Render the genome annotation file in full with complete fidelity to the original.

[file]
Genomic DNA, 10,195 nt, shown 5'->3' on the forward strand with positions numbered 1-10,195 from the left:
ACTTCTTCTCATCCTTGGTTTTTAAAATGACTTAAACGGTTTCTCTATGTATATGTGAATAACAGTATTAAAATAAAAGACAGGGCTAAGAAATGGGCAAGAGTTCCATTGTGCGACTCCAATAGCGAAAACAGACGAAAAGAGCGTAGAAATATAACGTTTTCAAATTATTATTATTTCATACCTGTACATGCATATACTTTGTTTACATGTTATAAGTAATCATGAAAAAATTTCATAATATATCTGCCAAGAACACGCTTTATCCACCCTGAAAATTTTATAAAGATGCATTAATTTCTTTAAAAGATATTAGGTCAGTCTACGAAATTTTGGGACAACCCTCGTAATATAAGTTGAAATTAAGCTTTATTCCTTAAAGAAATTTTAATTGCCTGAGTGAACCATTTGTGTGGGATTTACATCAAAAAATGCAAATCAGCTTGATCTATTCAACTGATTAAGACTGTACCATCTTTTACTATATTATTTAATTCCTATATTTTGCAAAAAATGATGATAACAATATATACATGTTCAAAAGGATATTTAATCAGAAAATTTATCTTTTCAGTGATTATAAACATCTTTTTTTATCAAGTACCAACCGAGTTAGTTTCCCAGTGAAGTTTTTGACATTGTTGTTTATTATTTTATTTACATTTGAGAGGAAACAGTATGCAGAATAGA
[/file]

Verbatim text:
Genomic DNA, 10,195 nt, shown 5'->3' on the forward strand with positions numbered 1-10,195 from the left:
ACTTCTTCTCATCCTTGGTTTTTAAAATGACTTAAACGGTTTCTCTATGTATATGTGAATAACAGTATTAAAATAAAAGACAGGGCTAAGAAATGGGCAAGAGTTCCATTGTGCGACTCCAATAGCGAAAACAGACGAAAAGAGCGTAGAAATATAACGTTTTCAAATTATTATTATTTCATACCTGTACATGCATATACTTTGTTTACATGTTATAAGTAATCATGAAAAAATTTCATAATATATCTGCCAAGAACACGCTTTATCCACCCTGAAAATTTTATAAAGATGCATTAATTTCTTTAAAAGATATTAGGTCAGTCTACGAAATTTTGGGACAACCCTCGTAATATAAGTTGAAATTAAGCTTTATTCCTTAAAGAAATTTTAATTGCCTGAGTGAACCATTTGTGTGGGATTTACATCAAAAAATGCAAATCAGCTTGATCTATTCAACTGATTAAGACTGTACCATCTTTTACTATATTATTTAATTCCTATATTTTGCAAAAAATGATGATAACAATATATACATGTTCAAAAGGATATTTAATCAGAAAATTTATCTTTTCAGTGATTATAAACATCTTTTTTTATCAAGTACCAACCGAGTTAGTTTCCCAGTGAAGTTTTTGACATTGTTGTTTATTATTTTATTTACATTTGAGAGGAAACAGTATGCAGAATAGA